The setup of the Free-Electron Laser at ELBE
The FELs of ELBE are Compton FELs with an optical resonator working in the upper region of the low-gain regime (G ≈ 10 - 80%). The main components of a FELBE FEL are the undulator and the optical resonator (see the figure on the right side).
The electron beam from the accelerator is deflected by a dipole bending magnet and enters the undulator along its symmetry axis. The undulator consists of a set of alternating magnets causing the electron beam to wiggle perpendicular to the magnetic field. The wiggling electrons produce light within a narrow conus around the undulator axis with a definite wavelength (spontanious emission). Behind the undulator the electrons are deflected by another bending magnet into a beam dump. The light is confined in an optical resonator consisting of two focussing mirrors on both sides of the undulator axis. The electron and the produced light beam consist of extremly short pulses (≈1 mm long). The resonator length (distance between the two mirrors is determined such that a cycling light pulse hits the subsequent electron pulse at the entrance of the undulator. Passing the undulator with nearly the same velocity the electron beam transfers energy to the electromagnetic field of the light pulse. The relative increase of field energy per pass is described by the single-pass gain. If the field is weak the gain is constant (small-signal gain). Increasing the field in the resonator the gain decreases (saturation) until a value is reached just compensating the radiation losses in the resonator including the fraction outcoupled by a hole in the upstream mirror. The outcoupled beam is delivered to the laboratories where it is used for various kinds of experiments.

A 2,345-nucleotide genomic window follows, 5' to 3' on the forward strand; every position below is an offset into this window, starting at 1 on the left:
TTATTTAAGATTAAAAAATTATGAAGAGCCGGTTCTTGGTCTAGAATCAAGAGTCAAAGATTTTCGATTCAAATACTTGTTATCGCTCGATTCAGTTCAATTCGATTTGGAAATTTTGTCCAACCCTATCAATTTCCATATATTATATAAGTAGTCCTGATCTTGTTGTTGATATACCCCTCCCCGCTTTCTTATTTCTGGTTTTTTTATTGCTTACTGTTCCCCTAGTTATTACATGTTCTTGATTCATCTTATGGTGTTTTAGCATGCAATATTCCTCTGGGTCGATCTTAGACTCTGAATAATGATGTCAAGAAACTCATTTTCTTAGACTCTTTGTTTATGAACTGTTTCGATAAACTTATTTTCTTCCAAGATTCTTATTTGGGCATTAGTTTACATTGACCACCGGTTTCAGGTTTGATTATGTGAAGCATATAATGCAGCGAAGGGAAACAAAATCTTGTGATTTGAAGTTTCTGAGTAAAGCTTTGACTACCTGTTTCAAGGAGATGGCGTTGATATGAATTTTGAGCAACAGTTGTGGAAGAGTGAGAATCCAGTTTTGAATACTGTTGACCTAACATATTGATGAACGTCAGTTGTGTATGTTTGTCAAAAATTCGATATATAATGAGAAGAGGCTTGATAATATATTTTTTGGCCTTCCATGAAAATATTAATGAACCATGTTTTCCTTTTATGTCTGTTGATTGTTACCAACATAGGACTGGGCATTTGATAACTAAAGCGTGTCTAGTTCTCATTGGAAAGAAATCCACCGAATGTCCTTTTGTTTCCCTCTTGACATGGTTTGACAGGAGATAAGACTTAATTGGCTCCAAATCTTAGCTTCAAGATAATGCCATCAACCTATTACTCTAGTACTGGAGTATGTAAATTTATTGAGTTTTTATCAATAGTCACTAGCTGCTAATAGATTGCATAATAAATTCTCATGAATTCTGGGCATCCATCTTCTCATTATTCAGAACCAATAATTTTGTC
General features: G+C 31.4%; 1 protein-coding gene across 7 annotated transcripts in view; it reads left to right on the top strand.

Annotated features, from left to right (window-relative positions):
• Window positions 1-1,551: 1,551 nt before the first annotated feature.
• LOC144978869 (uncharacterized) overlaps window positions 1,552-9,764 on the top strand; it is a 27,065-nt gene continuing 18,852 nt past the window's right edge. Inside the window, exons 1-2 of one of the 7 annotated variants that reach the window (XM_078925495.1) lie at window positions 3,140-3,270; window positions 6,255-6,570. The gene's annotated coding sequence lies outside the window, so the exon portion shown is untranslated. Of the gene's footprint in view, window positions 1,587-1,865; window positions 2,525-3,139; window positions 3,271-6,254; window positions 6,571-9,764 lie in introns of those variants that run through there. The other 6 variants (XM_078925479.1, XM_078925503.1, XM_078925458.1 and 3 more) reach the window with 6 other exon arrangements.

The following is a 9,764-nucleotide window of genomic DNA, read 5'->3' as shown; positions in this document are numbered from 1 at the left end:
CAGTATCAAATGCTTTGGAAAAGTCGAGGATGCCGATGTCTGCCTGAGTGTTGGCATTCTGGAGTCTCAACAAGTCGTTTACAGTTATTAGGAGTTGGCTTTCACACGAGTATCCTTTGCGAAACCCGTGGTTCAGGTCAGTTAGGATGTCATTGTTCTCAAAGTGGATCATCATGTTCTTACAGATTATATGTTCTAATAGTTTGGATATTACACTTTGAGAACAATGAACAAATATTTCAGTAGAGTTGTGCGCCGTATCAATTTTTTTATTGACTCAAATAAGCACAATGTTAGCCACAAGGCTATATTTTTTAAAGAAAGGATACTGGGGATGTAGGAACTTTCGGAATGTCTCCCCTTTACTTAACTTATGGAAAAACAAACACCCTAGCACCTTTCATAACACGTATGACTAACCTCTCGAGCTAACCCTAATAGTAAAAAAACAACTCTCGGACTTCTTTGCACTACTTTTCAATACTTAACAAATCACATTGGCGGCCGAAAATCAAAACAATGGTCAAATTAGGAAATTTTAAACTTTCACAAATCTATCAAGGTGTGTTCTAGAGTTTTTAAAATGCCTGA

Two FELs are installed at ELBE (U27-FEL and U100-FEL) to produce intense radiation ranging from the mid (above 3.5 μm) to the far infrared (below 280 μm) spectrum.
Here you can find details about about the components of the FELs and their parameters such as
- the undulators U27 and U100,
- their wavelength range,
- the expected single-pass gain,
- the setup of the optical resonators including a partial waveguide, and
- a model of the power buildup, and
- the expected laser power produced by the ELBE undulators.
Additionally you can inform yourself of the electron beam line and diagnostics.